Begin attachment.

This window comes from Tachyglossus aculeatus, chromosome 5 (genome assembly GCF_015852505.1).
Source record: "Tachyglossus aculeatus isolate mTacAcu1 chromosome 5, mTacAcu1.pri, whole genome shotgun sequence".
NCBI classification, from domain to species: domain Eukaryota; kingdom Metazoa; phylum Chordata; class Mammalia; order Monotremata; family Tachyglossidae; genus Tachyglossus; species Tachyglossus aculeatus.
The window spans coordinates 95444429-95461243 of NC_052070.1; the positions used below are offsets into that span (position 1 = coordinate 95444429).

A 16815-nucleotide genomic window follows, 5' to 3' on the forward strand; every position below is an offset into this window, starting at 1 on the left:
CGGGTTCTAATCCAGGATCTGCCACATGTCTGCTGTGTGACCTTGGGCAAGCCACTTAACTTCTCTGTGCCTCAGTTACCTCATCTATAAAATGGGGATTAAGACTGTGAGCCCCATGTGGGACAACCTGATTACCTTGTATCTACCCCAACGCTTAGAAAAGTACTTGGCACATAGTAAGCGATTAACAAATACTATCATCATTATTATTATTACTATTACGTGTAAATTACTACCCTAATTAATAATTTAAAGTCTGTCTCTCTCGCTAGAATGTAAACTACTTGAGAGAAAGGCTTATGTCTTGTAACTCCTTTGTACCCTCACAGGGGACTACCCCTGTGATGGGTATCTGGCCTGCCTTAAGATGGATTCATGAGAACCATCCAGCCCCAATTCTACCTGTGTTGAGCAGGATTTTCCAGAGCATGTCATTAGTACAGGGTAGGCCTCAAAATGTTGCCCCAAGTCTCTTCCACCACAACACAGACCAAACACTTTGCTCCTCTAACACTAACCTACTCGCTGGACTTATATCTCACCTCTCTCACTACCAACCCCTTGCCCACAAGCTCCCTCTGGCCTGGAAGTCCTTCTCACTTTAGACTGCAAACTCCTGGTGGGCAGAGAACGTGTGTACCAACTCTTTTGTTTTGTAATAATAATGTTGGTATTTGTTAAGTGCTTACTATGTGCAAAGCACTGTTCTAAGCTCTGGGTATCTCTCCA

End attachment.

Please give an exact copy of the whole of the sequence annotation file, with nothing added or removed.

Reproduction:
This window comes from Tachyglossus aculeatus, chromosome 5 (genome assembly GCF_015852505.1).
Source record: "Tachyglossus aculeatus isolate mTacAcu1 chromosome 5, mTacAcu1.pri, whole genome shotgun sequence".
NCBI classification, from domain to species: domain Eukaryota; kingdom Metazoa; phylum Chordata; class Mammalia; order Monotremata; family Tachyglossidae; genus Tachyglossus; species Tachyglossus aculeatus.
The window spans coordinates 95444429-95461243 of NC_052070.1; the positions used below are offsets into that span (position 1 = coordinate 95444429).

A 16815-nucleotide genomic window follows, 5' to 3' on the forward strand; every position below is an offset into this window, starting at 1 on the left:
CGGGTTCTAATCCAGGATCTGCCACATGTCTGCTGTGTGACCTTGGGCAAGCCACTTAACTTCTCTGTGCCTCAGTTACCTCATCTATAAAATGGGGATTAAGACTGTGAGCCCCATGTGGGACAACCTGATTACCTTGTATCTACCCCAACGCTTAGAAAAGTACTTGGCACATAGTAAGCGATTAACAAATACTATCATCATTATTATTATTACTATTACGTGTAAATTACTACCCTAATTAATAATTTAAAGTCTGTCTCTCTCGCTAGAATGTAAACTACTTGAGAGAAAGGCTTATGTCTTGTAACTCCTTTGTACCCTCACAGGGGACTACCCCTGTGATGGGTATCTGGCCTGCCTTAAGATGGATTCATGAGAACCATCCAGCCCCAATTCTACCTGTGTTGAGCAGGATTTTCCAGAGCATGTCATTAGTACAGGGTAGGCCTCAAAATGTTGCCCCAAGTCTCTTCCACCACAACACAGACCAAACACTTTGCTCCTCTAACACTAACCTACTCGCTGGACTTATATCTCACCTCTCTCACTACCAACCCCTTGCCCACAAGCTCCCTCTGGCCTGGAAGTCCTTCTCACTTTAGACTGCAAACTCCTGGTGGGCAGAGAACGTGTGTACCAACTCTTTTGTTTTGTAATAATAATGTTGGTATTTGTTAAGTGCTTACTATGTGCAAAGCACTGTTCTAAGCTCTGGGTATCTCTCCA